Main literature search (for the January 2013 to December 2013 period) was conducted on the July 16, 2014, in MEDLINE (via Pubmed®) to identify eligible articles indexed between January 2013 and December 2013. The search strategy relied on two algorithms, one dedicated to articles indexed with Mesh terms and the other dedicated to articles not indexed (at the time of the search), using exclusively free text. Terms related to intensive care were combined with terms related to RCTs. Details regarding the literature search strategy and the terms used are provided in Additional file 1.
Two senior intensivists (SG and JM) independently screened the titles and abstracts for the eligibility criteria, to identify articles to be read in full text. Definite article selection was only achieved after examination of the full text confirmed that inclusion criteria were met.
A standardized extraction form (available from the corresponding author) was established from a literature review and a priori discussion. This extraction form was pretested by two authors (SG and JM) independently, in a set of ten articles. This test enabled to identify items needing rewording to avoid any confusion. Disagreements were discussed with an epidemiologist (last author, FT), to ensure similar understanding. Once all litigious points were settled, two reviewers (SG and JM) independently extracted the following data from the selected articles (using the full text and the Additional file 1): general data (funding source, geographical origin, topic, number of centers), methods (intervention assessed, study design, randomization design), quality assessment (by use of the risk of bias tool ), trial characteristics (inclusion period, length of follow-up, number of randomized patients) and outcomes (time from randomization to assessment for primary outcome, type and characteristic of all outcomes, see paragraph above).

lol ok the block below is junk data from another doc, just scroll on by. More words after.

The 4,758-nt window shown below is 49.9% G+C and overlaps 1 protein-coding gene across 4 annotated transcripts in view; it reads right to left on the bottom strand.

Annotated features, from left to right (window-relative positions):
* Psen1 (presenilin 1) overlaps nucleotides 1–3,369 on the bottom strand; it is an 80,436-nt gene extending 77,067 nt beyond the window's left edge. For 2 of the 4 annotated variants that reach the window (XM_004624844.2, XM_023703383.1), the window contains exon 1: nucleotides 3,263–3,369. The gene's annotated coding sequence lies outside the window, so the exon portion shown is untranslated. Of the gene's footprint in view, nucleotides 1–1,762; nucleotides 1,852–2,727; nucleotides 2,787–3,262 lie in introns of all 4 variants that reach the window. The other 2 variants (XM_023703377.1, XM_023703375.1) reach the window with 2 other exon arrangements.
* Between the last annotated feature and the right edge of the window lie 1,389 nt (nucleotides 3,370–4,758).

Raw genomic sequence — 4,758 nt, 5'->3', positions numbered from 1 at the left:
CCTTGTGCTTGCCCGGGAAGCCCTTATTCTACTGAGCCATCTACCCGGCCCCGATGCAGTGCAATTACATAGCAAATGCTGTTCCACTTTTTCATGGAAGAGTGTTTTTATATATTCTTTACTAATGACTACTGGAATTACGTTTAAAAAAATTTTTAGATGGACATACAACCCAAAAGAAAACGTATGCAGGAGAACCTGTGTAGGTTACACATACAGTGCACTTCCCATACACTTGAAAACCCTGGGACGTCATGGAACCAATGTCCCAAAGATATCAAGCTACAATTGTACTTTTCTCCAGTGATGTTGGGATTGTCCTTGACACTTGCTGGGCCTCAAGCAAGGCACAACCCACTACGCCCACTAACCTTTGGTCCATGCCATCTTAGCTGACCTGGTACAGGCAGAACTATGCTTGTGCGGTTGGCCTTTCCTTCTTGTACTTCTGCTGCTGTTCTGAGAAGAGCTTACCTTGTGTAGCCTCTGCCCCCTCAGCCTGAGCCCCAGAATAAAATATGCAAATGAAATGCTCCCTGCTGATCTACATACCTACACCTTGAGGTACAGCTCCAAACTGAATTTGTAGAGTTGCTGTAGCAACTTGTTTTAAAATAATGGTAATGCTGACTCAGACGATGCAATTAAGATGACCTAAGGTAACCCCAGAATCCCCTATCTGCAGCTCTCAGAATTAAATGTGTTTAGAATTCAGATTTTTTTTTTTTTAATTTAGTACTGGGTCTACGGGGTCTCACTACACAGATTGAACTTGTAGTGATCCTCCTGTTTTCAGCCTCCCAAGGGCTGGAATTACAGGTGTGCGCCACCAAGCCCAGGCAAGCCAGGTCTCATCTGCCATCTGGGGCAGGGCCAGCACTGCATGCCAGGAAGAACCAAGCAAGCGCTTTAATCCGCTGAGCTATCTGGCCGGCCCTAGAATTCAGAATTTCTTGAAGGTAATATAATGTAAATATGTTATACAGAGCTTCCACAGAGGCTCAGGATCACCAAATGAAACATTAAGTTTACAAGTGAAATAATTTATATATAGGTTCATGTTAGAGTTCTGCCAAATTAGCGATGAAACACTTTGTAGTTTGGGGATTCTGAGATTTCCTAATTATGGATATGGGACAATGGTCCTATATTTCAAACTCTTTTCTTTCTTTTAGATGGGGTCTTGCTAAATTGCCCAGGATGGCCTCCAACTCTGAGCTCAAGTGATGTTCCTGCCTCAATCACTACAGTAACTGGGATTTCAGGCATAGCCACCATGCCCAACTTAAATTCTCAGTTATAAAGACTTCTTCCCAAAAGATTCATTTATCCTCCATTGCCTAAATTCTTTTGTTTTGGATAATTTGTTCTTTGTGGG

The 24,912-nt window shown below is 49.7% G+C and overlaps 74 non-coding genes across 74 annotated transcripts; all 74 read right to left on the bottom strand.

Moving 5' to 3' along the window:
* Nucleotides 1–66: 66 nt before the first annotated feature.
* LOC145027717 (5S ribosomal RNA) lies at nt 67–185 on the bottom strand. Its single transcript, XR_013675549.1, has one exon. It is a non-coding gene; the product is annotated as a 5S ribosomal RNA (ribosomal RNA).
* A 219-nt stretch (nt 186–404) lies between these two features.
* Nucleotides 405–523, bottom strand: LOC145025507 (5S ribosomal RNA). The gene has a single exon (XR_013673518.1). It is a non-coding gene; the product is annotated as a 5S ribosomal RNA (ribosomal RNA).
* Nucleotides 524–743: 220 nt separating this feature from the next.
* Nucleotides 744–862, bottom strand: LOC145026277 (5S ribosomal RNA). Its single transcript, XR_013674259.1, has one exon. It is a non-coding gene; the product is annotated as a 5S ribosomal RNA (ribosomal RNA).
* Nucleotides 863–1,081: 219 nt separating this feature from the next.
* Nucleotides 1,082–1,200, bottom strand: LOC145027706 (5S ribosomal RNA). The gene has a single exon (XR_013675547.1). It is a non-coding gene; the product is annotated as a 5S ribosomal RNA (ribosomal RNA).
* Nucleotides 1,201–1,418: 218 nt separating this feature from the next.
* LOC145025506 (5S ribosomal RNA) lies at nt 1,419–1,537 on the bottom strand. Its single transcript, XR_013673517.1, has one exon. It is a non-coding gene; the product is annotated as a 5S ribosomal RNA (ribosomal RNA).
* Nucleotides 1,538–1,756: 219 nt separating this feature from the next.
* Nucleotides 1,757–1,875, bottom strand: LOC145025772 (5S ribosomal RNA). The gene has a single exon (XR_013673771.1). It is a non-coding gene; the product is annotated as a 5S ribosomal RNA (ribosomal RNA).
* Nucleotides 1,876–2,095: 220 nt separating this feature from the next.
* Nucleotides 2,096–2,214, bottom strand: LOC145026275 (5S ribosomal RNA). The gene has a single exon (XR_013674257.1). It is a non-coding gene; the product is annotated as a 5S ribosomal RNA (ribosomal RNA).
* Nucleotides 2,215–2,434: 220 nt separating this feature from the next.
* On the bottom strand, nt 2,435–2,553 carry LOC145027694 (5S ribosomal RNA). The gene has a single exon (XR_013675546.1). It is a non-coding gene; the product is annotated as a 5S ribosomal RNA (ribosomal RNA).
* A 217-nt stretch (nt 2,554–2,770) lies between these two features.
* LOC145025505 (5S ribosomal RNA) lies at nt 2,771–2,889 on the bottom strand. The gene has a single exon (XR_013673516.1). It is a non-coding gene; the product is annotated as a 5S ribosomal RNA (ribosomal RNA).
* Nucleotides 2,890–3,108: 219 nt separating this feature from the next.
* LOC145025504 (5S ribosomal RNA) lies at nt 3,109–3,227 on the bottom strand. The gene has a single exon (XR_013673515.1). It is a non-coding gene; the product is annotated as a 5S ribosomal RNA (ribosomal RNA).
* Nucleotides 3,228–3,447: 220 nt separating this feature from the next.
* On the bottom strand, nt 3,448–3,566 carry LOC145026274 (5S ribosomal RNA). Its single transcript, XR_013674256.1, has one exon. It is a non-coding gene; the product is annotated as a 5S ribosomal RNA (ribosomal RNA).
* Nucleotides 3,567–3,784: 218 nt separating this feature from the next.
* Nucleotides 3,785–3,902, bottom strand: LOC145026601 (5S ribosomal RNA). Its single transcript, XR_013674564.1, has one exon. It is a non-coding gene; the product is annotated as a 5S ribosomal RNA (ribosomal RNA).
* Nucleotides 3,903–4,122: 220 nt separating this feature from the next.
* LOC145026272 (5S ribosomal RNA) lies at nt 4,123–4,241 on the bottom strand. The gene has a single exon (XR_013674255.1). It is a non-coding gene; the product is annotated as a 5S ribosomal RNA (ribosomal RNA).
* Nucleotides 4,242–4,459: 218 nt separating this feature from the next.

For all articles included in the systematic review, disagreements between the two reviewers (SG and JM) were resolved by consensus. In case of persistent disagreement, arbitration by a third reviewer (FT) settled the discrepancy.
A 1-year time frame was chosen because it yielded a convenient study sample. Because of the significant lag in study indexation, the closest complete year available at the time of the literature search was 2013.
Continuous variables are described with median and interquartile range (IQR). Categorical variables are described with frequencies and percentages. Distribution of outcomes into the six categories (patient-important outcomes, clinical outcomes, bio/physio/radio outcomes, care provider decision-related outcomes, care performance outcomes and others outcomes) is presented as radar plot. For primary and secondary outcomes, distribution is presented for all outcomes and according to three major topics.
Trial characteristics associated with the presence of at least one patient-important outcome (primary or secondary outcome) were identified in univariate analysis, using Chi-square test or Fisher’s test for categorical variables and Student’s test or Wilcoxon’s test for continuous variables.
Inter-reviewer agreement was measured by the kappa statistic for the following categorical variables: funding source, geographical origin, intervention assessed, unit of randomization and primary outcome category.
Statistical analysis was performed with GraphPad Prism 5 (GraphPad Software, San Diego, USA) and SAS version 9.3 (SAS Institute Inc, Cary, NC).